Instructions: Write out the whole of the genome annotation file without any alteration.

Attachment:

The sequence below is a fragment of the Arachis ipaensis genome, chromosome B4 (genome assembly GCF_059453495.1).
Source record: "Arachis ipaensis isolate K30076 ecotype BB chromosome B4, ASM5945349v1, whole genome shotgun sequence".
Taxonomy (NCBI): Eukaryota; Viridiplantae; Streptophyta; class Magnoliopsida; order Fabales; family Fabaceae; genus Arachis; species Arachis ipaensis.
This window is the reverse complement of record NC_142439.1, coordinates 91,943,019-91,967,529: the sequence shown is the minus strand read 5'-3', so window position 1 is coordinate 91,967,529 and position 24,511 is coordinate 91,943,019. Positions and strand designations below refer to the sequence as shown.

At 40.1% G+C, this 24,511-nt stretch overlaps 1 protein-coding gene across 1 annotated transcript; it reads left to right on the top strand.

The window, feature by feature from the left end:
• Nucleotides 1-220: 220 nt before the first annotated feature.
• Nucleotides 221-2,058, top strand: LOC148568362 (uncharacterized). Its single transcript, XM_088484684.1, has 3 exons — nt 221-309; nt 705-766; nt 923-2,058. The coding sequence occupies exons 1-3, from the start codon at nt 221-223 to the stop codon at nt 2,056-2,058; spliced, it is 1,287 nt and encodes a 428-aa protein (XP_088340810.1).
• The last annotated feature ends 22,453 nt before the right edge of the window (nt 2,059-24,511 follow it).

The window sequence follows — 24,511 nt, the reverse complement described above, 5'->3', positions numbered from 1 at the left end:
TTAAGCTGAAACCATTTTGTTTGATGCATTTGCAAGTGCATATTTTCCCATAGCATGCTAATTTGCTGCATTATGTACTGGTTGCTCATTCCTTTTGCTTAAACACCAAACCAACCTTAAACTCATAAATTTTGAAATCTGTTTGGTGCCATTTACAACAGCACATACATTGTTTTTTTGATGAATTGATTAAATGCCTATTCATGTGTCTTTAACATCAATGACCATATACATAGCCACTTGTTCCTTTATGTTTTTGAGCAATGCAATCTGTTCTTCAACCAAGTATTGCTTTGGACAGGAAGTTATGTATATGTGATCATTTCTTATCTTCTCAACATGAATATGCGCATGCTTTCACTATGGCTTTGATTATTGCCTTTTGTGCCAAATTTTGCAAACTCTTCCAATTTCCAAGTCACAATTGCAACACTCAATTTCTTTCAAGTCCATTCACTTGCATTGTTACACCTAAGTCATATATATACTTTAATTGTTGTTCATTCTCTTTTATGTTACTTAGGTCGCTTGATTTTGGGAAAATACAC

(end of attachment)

The sequence below is a fragment of the Arachis ipaensis genome, chromosome B4 (genome assembly GCF_059453495.1).
Source record: "Arachis ipaensis isolate K30076 ecotype BB chromosome B4, ASM5945349v1, whole genome shotgun sequence".
Taxonomy (NCBI): Eukaryota; Viridiplantae; Streptophyta; class Magnoliopsida; order Fabales; family Fabaceae; genus Arachis; species Arachis ipaensis.
This window is the reverse complement of record NC_142439.1, coordinates 91,943,019-91,967,529: the sequence shown is the minus strand read 5'-3', so window position 1 is coordinate 91,967,529 and position 24,511 is coordinate 91,943,019. Positions and strand designations below refer to the sequence as shown.

At 40.1% G+C, this 24,511-nt stretch overlaps 1 protein-coding gene across 1 annotated transcript; it reads left to right on the top strand.

The window, feature by feature from the left end:
• Nucleotides 1-220: 220 nt before the first annotated feature.
• Nucleotides 221-2,058, top strand: LOC148568362 (uncharacterized). Its single transcript, XM_088484684.1, has 3 exons — nt 221-309; nt 705-766; nt 923-2,058. The coding sequence occupies exons 1-3, from the start codon at nt 221-223 to the stop codon at nt 2,056-2,058; spliced, it is 1,287 nt and encodes a 428-aa protein (XP_088340810.1).
• The last annotated feature ends 22,453 nt before the right edge of the window (nt 2,059-24,511 follow it).

The window sequence follows — 24,511 nt, the reverse complement described above, 5'->3', positions numbered from 1 at the left end:
TTAAGCTGAAACCATTTTGTTTGATGCATTTGCAAGTGCATATTTTCCCATAGCATGCTAATTTGCTGCATTATGTACTGGTTGCTCATTCCTTTTGCTTAAACACCAAACCAACCTTAAACTCATAAATTTTGAAATCTGTTTGGTGCCATTTACAACAGCACATACATTGTTTTTTTGATGAATTGATTAAATGCCTATTCATGTGTCTTTAACATCAATGACCATATACATAGCCACTTGTTCCTTTATGTTTTTGAGCAATGCAATCTGTTCTTCAACCAAGTATTGCTTTGGACAGGAAGTTATGTATATGTGATCATTTCTTATCTTCTCAACATGAATATGCGCATGCTTTCACTATGGCTTTGATTATTGCCTTTTGTGCCAAATTTTGCAAACTCTTCCAATTTCCAAGTCACAATTGCAACACTCAATTTCTTTCAAGTCCATTCACTTGCATTGTTACACCTAAGTCATATATATACTTTAATTGTTGTTCATTCTCTTTTATGTTACTTAGGTCGCTTGATTTTGGGAAAATACAC